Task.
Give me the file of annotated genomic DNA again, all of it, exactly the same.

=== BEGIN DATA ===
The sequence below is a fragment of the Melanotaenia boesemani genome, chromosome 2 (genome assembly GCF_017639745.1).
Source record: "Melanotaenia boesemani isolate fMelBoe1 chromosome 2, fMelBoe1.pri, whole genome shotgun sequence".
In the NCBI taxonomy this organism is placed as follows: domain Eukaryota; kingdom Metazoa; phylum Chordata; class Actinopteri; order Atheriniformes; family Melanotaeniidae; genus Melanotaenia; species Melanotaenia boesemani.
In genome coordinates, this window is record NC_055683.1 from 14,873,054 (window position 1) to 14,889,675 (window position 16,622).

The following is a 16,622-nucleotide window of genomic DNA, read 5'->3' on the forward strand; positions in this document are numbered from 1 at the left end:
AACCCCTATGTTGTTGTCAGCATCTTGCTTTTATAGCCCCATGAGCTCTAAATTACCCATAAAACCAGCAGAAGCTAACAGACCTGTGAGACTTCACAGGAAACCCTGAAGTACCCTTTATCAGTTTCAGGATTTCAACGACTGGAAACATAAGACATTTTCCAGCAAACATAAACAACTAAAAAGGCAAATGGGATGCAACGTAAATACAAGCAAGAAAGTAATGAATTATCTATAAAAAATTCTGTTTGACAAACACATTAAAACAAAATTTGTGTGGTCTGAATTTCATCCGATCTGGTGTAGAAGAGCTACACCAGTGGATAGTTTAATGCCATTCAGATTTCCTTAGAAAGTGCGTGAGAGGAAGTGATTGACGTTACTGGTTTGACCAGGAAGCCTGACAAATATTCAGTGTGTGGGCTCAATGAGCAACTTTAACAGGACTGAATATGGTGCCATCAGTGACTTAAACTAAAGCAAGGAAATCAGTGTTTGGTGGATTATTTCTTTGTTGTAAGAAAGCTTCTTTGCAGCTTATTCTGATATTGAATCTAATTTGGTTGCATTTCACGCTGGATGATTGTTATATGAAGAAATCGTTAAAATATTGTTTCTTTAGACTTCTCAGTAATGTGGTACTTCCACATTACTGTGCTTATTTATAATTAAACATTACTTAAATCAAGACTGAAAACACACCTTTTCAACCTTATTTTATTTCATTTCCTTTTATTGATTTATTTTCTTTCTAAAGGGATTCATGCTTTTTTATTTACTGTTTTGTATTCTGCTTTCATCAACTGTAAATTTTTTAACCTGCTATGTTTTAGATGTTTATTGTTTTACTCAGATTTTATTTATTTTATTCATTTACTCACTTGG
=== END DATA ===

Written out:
The sequence below is a fragment of the Melanotaenia boesemani genome, chromosome 2 (genome assembly GCF_017639745.1).
Source record: "Melanotaenia boesemani isolate fMelBoe1 chromosome 2, fMelBoe1.pri, whole genome shotgun sequence".
In the NCBI taxonomy this organism is placed as follows: domain Eukaryota; kingdom Metazoa; phylum Chordata; class Actinopteri; order Atheriniformes; family Melanotaeniidae; genus Melanotaenia; species Melanotaenia boesemani.
In genome coordinates, this window is record NC_055683.1 from 14,873,054 (window position 1) to 14,889,675 (window position 16,622).

The following is a 16,622-nucleotide window of genomic DNA, read 5'->3' on the forward strand; positions in this document are numbered from 1 at the left end:
AACCCCTATGTTGTTGTCAGCATCTTGCTTTTATAGCCCCATGAGCTCTAAATTACCCATAAAACCAGCAGAAGCTAACAGACCTGTGAGACTTCACAGGAAACCCTGAAGTACCCTTTATCAGTTTCAGGATTTCAACGACTGGAAACATAAGACATTTTCCAGCAAACATAAACAACTAAAAAGGCAAATGGGATGCAACGTAAATACAAGCAAGAAAGTAATGAATTATCTATAAAAAATTCTGTTTGACAAACACATTAAAACAAAATTTGTGTGGTCTGAATTTCATCCGATCTGGTGTAGAAGAGCTACACCAGTGGATAGTTTAATGCCATTCAGATTTCCTTAGAAAGTGCGTGAGAGGAAGTGATTGACGTTACTGGTTTGACCAGGAAGCCTGACAAATATTCAGTGTGTGGGCTCAATGAGCAACTTTAACAGGACTGAATATGGTGCCATCAGTGACTTAAACTAAAGCAAGGAAATCAGTGTTTGGTGGATTATTTCTTTGTTGTAAGAAAGCTTCTTTGCAGCTTATTCTGATATTGAATCTAATTTGGTTGCATTTCACGCTGGATGATTGTTATATGAAGAAATCGTTAAAATATTGTTTCTTTAGACTTCTCAGTAATGTGGTACTTCCACATTACTGTGCTTATTTATAATTAAACATTACTTAAATCAAGACTGAAAACACACCTTTTCAACCTTATTTTATTTCATTTCCTTTTATTGATTTATTTTCTTTCTAAAGGGATTCATGCTTTTTTATTTACTGTTTTGTATTCTGCTTTCATCAACTGTAAATTTTTTAACCTGCTATGTTTTAGATGTTTATTGTTTTACTCAGATTTTATTTATTTTATTCATTTACTCACTTGG